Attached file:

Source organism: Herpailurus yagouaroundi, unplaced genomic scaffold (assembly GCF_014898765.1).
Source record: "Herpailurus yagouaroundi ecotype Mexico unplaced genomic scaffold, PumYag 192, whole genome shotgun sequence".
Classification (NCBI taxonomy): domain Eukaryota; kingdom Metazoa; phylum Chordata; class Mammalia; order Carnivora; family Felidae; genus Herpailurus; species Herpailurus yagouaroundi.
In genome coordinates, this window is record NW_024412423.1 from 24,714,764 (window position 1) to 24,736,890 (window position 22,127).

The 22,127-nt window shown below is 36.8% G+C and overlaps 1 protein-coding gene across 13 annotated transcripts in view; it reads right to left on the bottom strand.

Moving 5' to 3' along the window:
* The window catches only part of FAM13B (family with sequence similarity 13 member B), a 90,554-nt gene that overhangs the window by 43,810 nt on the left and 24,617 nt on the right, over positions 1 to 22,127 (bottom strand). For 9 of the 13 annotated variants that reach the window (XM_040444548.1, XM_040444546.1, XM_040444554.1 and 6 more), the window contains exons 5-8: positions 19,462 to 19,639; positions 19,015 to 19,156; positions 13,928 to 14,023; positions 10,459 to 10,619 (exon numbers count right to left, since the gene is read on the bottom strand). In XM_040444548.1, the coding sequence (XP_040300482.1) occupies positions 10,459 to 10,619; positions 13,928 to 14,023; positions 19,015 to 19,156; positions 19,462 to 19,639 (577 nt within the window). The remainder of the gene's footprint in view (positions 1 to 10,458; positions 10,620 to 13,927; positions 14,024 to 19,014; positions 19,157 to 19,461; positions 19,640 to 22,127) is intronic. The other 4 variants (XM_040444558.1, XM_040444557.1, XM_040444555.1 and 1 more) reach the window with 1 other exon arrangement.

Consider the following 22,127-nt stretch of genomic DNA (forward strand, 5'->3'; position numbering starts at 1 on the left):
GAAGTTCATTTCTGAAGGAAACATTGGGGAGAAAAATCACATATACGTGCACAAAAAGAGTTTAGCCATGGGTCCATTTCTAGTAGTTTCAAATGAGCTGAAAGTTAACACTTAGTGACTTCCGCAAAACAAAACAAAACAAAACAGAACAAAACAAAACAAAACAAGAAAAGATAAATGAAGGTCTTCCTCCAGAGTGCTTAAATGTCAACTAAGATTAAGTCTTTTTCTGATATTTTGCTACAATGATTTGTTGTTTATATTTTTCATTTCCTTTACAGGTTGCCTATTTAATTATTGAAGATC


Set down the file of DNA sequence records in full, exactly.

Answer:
Source organism: Herpailurus yagouaroundi, unplaced genomic scaffold (assembly GCF_014898765.1).
Source record: "Herpailurus yagouaroundi ecotype Mexico unplaced genomic scaffold, PumYag 192, whole genome shotgun sequence".
Classification (NCBI taxonomy): domain Eukaryota; kingdom Metazoa; phylum Chordata; class Mammalia; order Carnivora; family Felidae; genus Herpailurus; species Herpailurus yagouaroundi.
In genome coordinates, this window is record NW_024412423.1 from 24,714,764 (window position 1) to 24,736,890 (window position 22,127).

The 22,127-nt window shown below is 36.8% G+C and overlaps 1 protein-coding gene across 13 annotated transcripts in view; it reads right to left on the bottom strand.

Moving 5' to 3' along the window:
* The window catches only part of FAM13B (family with sequence similarity 13 member B), a 90,554-nt gene that overhangs the window by 43,810 nt on the left and 24,617 nt on the right, over positions 1 to 22,127 (bottom strand). For 9 of the 13 annotated variants that reach the window (XM_040444548.1, XM_040444546.1, XM_040444554.1 and 6 more), the window contains exons 5-8: positions 19,462 to 19,639; positions 19,015 to 19,156; positions 13,928 to 14,023; positions 10,459 to 10,619 (exon numbers count right to left, since the gene is read on the bottom strand). In XM_040444548.1, the coding sequence (XP_040300482.1) occupies positions 10,459 to 10,619; positions 13,928 to 14,023; positions 19,015 to 19,156; positions 19,462 to 19,639 (577 nt within the window). The remainder of the gene's footprint in view (positions 1 to 10,458; positions 10,620 to 13,927; positions 14,024 to 19,014; positions 19,157 to 19,461; positions 19,640 to 22,127) is intronic. The other 4 variants (XM_040444558.1, XM_040444557.1, XM_040444555.1 and 1 more) reach the window with 1 other exon arrangement.

Consider the following 22,127-nt stretch of genomic DNA (forward strand, 5'->3'; position numbering starts at 1 on the left):
GAAGTTCATTTCTGAAGGAAACATTGGGGAGAAAAATCACATATACGTGCACAAAAAGAGTTTAGCCATGGGTCCATTTCTAGTAGTTTCAAATGAGCTGAAAGTTAACACTTAGTGACTTCCGCAAAACAAAACAAAACAAAACAGAACAAAACAAAACAAAACAAGAAAAGATAAATGAAGGTCTTCCTCCAGAGTGCTTAAATGTCAACTAAGATTAAGTCTTTTTCTGATATTTTGCTACAATGATTTGTTGTTTATATTTTTCATTTCCTTTACAGGTTGCCTATTTAATTATTGAAGATC